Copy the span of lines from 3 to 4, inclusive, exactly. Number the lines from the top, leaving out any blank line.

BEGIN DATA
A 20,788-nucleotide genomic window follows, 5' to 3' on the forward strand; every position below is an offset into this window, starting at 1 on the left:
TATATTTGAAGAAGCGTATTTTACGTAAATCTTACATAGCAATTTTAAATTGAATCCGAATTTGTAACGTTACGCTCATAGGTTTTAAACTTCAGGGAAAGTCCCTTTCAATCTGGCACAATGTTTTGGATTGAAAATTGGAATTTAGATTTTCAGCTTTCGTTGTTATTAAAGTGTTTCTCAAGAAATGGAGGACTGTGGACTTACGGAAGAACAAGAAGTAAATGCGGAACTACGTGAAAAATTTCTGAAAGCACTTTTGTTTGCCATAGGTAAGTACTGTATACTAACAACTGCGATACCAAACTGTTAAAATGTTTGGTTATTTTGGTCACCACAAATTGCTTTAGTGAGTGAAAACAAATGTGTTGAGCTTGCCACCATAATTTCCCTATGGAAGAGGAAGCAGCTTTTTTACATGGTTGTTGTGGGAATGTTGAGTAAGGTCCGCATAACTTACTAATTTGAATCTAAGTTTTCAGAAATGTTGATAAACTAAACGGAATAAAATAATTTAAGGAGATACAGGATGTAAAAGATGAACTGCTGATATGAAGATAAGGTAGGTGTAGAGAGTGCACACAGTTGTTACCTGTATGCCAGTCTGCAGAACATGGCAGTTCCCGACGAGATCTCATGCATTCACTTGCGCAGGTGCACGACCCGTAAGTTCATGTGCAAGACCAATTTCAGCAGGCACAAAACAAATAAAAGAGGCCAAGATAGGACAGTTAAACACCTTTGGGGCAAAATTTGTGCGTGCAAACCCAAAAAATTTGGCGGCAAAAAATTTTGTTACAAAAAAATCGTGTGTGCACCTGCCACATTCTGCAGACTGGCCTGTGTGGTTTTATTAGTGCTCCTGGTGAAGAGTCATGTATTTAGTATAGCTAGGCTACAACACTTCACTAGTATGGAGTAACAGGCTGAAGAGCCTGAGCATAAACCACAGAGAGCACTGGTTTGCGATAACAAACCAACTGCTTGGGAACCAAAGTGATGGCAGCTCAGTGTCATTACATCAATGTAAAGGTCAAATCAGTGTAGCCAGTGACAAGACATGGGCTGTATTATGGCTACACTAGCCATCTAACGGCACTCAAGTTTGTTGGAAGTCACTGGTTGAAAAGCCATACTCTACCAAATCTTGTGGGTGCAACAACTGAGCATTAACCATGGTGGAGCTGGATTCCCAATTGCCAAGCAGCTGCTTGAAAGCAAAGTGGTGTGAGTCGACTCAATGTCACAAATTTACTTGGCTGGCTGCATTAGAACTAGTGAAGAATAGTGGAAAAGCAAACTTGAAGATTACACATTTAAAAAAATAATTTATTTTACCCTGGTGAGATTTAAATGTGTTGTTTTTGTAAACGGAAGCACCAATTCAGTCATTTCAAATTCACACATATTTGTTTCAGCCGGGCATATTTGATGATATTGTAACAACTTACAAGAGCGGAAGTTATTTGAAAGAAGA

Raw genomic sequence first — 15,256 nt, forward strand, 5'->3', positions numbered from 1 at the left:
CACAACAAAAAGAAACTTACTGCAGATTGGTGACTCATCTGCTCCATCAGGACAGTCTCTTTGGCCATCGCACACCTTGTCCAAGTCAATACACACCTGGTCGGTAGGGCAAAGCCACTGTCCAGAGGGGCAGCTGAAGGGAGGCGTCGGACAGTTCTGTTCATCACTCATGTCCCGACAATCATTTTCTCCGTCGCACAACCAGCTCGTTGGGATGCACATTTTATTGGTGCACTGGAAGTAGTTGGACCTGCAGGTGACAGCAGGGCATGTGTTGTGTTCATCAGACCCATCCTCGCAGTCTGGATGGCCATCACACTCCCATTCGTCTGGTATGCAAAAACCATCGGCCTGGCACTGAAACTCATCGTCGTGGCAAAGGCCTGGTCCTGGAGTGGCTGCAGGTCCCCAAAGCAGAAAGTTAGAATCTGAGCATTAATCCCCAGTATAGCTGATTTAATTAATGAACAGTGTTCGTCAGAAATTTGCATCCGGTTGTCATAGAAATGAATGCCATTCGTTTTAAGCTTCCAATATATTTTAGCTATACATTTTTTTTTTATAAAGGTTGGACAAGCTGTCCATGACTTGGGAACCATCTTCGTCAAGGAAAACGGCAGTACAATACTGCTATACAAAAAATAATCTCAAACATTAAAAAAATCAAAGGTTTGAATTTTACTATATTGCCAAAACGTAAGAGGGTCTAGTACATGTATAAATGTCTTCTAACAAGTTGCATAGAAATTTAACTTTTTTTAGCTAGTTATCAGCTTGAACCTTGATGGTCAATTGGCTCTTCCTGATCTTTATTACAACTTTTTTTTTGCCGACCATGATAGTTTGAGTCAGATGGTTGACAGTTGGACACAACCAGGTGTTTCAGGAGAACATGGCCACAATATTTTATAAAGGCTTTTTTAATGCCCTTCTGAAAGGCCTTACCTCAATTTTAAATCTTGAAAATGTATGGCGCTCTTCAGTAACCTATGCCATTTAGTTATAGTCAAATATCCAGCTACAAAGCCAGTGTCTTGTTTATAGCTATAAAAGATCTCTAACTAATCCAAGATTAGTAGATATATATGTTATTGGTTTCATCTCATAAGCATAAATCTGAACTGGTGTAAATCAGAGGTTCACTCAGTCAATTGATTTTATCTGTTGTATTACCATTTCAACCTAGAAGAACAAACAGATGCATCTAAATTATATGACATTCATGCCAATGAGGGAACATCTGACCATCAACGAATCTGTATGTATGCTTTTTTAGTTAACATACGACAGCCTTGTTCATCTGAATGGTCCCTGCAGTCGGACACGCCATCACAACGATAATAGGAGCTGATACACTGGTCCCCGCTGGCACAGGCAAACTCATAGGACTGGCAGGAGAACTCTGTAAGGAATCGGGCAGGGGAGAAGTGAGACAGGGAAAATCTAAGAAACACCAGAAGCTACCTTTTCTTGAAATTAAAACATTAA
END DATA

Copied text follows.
Raw genomic sequence first — 15,256 nt, forward strand, 5'->3', positions numbered from 1 at the left:
CACAACAAAAAGAAACTTACTGCAGATTGGTGACTCATCTGCTCCATCAGGACAGTCTCTTTGGCCATCGCACACCTTGTCCAAGTCAATACACACCTGGTCGGTAGGGCAAAGCCACTGTCCAGAGGGGCAGCTGAAGGGAGGCGTCGGACAGTTCTGTTCATCACTCATGTCCCGACAATCATTTTCTCCGTCGCACAACCAGCTCGTTGGGATGCACATTTTATTGGTGCACTGGAAGTAGTTGGACCTGCAGGTGACAGCAGGGCATGTGTTGTGTTCATCAGACCCATCCTCGCAGTCTGGATGGCCATCACACTCCCATTCGTCTGGTATGCAAAAACCATCGGCCTGGCACTGAAACTCATCGTCGTGGCAAAGGCCTGGTCCTGGAGTGGCTGCAGGTCCCCAAAGCAGAAAGTTAGAATCTGAGCATTAATCCCCAGTATAGCTGATTTAATTAATGAACAGTGTTCGTCAGAAATTTGCATCCGGTTGTCATAGAAATGAATGCCATTCGTTTTAAGCTTCCAATATATTTTAGCTATACATTTTTTTTTTATAAAGGTTGGACAAGCTGTCCATGACTTGGGAACCATCTTCGTCAAGGAAAACGGCAGTACAATACTGCTATACAAAAAATAATCTCAAACATTAAAAAAATCAAAGGTTTGAATTTTACTATATTGCCAAAACGTAAGAGGGTCTAGTACATGTATAAATGTCTTCTAACAAGTTGCATAGAAATTTAACTTTTTTTAGCTAGTTATCAGCTTGAACCTTGATGGTCAATTGGCTCTTCCTGATCTTTATTACAACTTTTTTTTTGCCGACCATGATAGTTTGAGTCAGATGGTTGACAGTTGGACACAACCAGGTGTTTCAGGAGAACATGGCCACAATATTTTATAAAGGCTTTTTTAATGCCCTTCTGAAAGGCCTTACCTCAATTTTAAATCTTGAAAATGTATGGCGCTCTTCAGTAACCTATGCCATTTAGTTATAGTCAAATATCCAGCTACAAAGCCAGTGTCTTGTTTATAGCTATAAAAGATCTCTAACTAATCCAAGATTAGTAGATATATATGTTATTGGTTTCATCTCATAAGCATAAATCTGAACTGGTGTAAATCAGAGGTTCACTCAGTCAATTGATTTTATCTGTTGTATTACCATTTCAACCTAGAAGAACAAACAGATGCATCTAAATTATATGACATTCATGCCAATGAGGGAACATCTGACCATCAACGAATCTGTATGTATGCTTTTTTAGTTAACATACGACAGCCTTGTTCATCTGAATGGTCCCTGCAGTCGGACACGCCATCACAACGATAATAGGAGCTGATACACTGGTCCCCGCTGGCACAGGCAAACTCATAGGACTGGCAGGAGAACTCTGTAAGGAATCGGGCAGGGGAGAAGTGAGACAGGGAAAATCTAAGAAACACCAGAAGCTACCTTTTCTTGAAATTAAAACATTAA